[…] relates to chip music, and more precisely the lack of (academic) research on it. There is of course more research than Google Scholar shows, but living in times when the map is more correct than reality and when […]

  8. jikoo Says:

    Good definititions. I like very much.

  9. jikoo Says:

    Your website is in my chipmusic resource :

    Great ! Thank you !

  10. chipflip Says:

    thankyou, been meaning to add your site for a while. now it’s in the “blog roll”. you’re doing good work!

  11. jikoo Says:

    Thank you chipflip ! I am honored !

  12. 4 x Mortimer Twang: (sound)chip(based)non(chip)music « CHIPFLIP Says:

    […] 4 x Mortimer Twang: (sound)chip(based)non(chip)music By chipflip There’s been another discussion at 8bc about what chipmusic is. It seems to me that there are more people talking about genre than technodeterminism compared to a few years ago. There are thoughts about what building blocks make it sound chip (Sound chip here means: proper chipstyle, sounding-like chipstyle, soundchip). That could be due to the new perspectives that come with non-techno-purism. If you don’t use soundchips and trackers you need to be aware about what you’re doing in order to make it sound chip. When you’re using soundchips and trackers, you don’t have to worry about those things. (form vs medium) […]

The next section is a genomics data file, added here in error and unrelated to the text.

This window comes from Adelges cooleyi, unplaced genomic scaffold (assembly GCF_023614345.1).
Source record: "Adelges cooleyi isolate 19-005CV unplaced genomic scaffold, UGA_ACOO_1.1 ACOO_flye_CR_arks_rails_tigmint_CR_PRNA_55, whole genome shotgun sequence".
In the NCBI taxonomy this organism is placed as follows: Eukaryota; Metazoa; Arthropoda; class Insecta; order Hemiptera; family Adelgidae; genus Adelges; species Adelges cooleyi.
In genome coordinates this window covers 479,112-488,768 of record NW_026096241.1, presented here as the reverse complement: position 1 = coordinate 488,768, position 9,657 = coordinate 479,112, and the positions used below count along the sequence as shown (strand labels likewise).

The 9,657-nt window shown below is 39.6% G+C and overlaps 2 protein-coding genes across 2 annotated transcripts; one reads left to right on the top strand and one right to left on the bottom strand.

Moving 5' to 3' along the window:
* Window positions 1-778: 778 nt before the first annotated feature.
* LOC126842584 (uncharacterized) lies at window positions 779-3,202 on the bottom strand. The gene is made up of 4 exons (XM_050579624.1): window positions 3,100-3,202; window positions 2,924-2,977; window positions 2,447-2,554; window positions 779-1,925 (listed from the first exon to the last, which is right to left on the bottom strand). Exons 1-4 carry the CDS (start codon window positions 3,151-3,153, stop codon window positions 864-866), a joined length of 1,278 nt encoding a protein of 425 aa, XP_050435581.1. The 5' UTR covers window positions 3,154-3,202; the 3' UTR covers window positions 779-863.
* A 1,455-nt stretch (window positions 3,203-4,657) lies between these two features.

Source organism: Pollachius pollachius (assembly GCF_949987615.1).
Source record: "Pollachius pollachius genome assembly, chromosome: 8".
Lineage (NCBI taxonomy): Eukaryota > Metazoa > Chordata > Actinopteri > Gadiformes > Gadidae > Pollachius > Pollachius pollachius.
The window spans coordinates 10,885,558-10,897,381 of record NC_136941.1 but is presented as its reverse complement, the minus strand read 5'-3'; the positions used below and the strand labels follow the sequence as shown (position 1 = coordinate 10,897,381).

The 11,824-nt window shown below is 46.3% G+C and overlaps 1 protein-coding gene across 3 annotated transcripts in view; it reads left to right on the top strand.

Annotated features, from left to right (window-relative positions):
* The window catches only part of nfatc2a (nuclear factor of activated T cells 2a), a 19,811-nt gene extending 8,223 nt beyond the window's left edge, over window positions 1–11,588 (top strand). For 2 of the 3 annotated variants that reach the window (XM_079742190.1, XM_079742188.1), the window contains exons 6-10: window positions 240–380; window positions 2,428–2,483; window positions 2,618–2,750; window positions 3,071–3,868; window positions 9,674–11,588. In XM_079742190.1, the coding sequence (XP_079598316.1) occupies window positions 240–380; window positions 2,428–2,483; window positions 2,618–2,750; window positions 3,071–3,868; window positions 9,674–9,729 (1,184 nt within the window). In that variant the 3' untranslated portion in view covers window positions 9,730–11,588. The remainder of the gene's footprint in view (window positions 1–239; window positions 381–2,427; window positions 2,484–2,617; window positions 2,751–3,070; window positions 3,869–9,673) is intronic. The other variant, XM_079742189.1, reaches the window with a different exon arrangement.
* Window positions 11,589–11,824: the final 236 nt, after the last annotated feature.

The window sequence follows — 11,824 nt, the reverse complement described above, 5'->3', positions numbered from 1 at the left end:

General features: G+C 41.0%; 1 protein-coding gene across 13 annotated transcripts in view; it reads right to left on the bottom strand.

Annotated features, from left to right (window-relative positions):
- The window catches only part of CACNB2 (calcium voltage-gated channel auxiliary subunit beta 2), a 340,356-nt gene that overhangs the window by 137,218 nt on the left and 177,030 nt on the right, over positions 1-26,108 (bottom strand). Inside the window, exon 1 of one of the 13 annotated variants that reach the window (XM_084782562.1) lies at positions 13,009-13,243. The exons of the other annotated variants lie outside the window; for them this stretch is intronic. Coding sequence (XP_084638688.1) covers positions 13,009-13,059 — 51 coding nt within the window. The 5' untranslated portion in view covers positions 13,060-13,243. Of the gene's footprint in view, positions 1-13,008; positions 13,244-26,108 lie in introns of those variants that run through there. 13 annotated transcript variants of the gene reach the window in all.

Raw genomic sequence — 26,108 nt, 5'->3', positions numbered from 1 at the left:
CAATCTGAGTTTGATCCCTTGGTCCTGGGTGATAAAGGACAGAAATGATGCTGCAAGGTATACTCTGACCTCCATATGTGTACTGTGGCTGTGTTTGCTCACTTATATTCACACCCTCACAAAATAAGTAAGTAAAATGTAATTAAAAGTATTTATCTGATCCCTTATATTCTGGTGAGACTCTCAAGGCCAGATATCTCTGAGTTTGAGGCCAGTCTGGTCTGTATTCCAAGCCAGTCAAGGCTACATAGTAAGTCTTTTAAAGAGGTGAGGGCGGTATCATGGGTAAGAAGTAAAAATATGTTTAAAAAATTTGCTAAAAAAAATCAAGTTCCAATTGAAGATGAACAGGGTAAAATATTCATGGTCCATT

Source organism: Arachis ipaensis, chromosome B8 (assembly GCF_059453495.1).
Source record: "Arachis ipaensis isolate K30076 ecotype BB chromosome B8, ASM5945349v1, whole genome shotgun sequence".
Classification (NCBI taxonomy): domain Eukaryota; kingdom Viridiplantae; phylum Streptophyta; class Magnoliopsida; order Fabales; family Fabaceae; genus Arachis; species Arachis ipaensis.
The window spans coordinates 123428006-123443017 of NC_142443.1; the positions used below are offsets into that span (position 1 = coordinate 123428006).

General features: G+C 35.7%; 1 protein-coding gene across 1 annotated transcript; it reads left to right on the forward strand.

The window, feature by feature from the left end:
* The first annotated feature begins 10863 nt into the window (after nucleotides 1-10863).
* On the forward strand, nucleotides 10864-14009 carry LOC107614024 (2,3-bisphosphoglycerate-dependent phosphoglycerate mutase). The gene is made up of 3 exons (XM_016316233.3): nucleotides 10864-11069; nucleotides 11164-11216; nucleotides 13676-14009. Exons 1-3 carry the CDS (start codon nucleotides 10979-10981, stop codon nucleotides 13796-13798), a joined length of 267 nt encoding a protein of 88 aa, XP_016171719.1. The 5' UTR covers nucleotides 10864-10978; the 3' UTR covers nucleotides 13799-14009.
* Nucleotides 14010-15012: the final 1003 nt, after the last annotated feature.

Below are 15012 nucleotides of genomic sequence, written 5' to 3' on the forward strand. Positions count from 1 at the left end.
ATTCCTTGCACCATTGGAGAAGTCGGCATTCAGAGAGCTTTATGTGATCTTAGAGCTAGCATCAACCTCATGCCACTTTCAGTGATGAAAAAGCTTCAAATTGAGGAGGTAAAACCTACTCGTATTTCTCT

13. Bertram Chaknis Says:

    I consider, that you are mistaken. Let’s discuss it.

  14. DemoScene Music History Lesson. « ghosty net Says:

    […] Carlsson’s Blog CHIPFLIP here. and if you click on the chipmusic tab on the blog, there is a rich bibliography of other writings on the subject that are worth […]

  15. iLKke Says:

    Both “classical music” and “noise” point to

  16. Why Chipmusic Is Not Retro « CHIPFLIP Says:

    […] Here are seven points about why chipmusic is not retro. These ideas apply mostly for chipmusic as medium. […]

  17. More Bits to Come | Digital Art History Says:

    […] [7] […]

  18. Naomi Sample Says:

    Check our new Video :-)

  19. Anamanaguchi – Endless Fantasy | Patrick Trinh is Space Town. Says:

    […] for ourselves. Anders Carlsson (Goto80) does a pretty good job of outlining the definitions (, but in the end, we’re no closer to establishing what it is about chipmusic that separates […]

  20. What’s Chipmusic in 2015? | CHIPFLIP Says:

    […] It seems to be part of the chipscene, but it doesn’t connect to the platforms or aesthetics (media and form) of chipmusic. Go to a chipmusic festival and you can listen […]

  21. Post-Chiptune is All About Culture? | CHIPFLIP Says:

    […] – genre. It’s about the culture. When I wrote about “chipmusic as culture” here 9 years ago, I wouldn’t have guessed it would be the primary one by […]

  22. What is 1-bit-music? – Ludomusicology Says:

    […] Chipmusic […]

  23. Kubbi Says:

    Hi Anders! In your “Low-tech data music sharing” article you conclude with how you’d like to see more research on using the “so-called constraints of old technology to expand creativity”. I know this was in 2008, but was still wondering if you have seen this being realised by anyone or if you feel like it’s a gap in chip research?

    Best wishes from a PhD fellow